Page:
I watched Alan Jackson phonin' it in, last night. I was watching from stage left, monitor world, when he decides that his encore needed to be the commercial for Ford's truck division he did some years ago. In this case, he changed it back to 'Mercury', which still makes it a very boring song. It is reminiscent of Steve Miller's "Mercury Blues", which is already a painfully boring song.
He began the song, then kind of decided to let the band take this one (including a weirdly timed drum solo) while he wandered, in a desultory way, around the stage, signing his name on glossy photos thrust up at him from the audience. He also received many gift bags of the sort that look like they would include fancy soaps and fragrances.

The road crew of most touring shows is about half good ol' boys and half Brits (or Aussies). This one was all good ol' boys, and there were very few of them. I was talking to the sound board guy, and noted, "I'm a little surprised how little shit you guys travel around with," noting their spare five semis versus the fourteen or so that would accompany, say, Rascal Flatts.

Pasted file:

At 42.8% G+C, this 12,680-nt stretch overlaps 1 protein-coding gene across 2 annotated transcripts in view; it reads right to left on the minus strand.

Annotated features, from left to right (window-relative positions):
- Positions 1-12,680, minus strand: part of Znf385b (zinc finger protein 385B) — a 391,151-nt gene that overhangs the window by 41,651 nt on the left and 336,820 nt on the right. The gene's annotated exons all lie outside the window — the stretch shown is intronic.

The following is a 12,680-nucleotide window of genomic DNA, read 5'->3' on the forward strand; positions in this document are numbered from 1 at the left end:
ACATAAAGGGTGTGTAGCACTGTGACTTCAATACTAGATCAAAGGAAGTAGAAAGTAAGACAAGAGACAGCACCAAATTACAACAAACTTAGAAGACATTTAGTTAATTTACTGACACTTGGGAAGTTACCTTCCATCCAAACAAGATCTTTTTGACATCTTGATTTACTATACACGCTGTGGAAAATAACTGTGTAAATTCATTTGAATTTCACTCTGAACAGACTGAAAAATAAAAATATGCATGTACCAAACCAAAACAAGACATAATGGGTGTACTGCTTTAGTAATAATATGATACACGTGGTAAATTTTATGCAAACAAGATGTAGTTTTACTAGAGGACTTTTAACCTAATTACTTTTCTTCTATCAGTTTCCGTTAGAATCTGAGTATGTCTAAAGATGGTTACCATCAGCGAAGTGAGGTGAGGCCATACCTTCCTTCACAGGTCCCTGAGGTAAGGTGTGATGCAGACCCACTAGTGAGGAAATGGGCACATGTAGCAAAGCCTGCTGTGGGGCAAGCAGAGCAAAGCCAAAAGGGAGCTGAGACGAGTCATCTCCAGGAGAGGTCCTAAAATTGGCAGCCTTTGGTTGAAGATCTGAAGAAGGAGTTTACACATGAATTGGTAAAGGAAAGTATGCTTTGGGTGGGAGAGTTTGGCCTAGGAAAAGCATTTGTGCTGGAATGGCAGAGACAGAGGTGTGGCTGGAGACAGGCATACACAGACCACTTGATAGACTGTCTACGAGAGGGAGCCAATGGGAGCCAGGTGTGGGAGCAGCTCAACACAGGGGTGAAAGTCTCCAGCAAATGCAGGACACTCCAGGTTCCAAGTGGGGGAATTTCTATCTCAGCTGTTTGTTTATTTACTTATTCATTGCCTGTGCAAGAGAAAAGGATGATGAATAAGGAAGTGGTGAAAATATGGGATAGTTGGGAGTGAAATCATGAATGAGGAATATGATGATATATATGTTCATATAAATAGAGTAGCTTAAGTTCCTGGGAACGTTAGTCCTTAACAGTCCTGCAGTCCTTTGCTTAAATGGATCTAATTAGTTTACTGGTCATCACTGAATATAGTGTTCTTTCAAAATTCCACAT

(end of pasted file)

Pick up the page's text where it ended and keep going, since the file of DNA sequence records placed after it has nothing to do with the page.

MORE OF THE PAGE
"It's hard enough just gettin' the boss outta the house these days." he responded. He looked, as all of them did, bored as hell to be there.

Even the crew shirt that people like me end up with at the end of each of these shows was phonin' it in. It was a maroon number that read "Havin' a GOOD TIME with Alan Jackson" on the back.
Really? That's it? I'm havin' a corn chip with Mr. Jackson (if you're nasty) is more like it. I'm sighing in a disheartening, disappointing way, and so is he.
(Incidentally, there is a brand of corn chips called 'Have'A Corn Chips' that Bee likes. It has led to acres and acres of entertainment around the house, as we are now applying 'have a' to anything plural.)

Twenty years ago, the type of act that would sell out a place like the Rose Garden would be Blue Oyster Cult, or something. These days, it's Alan Jackson, Rascal Flatts, Tim McGraw, Keith Urban, etc. Say what you will about B.O.C. (and Jethro Tull, whatever you wish to put in there), but at least they were sort of encouraging their audience to think about things. Even "Godzilla" kinda has an environmental message, of sorts.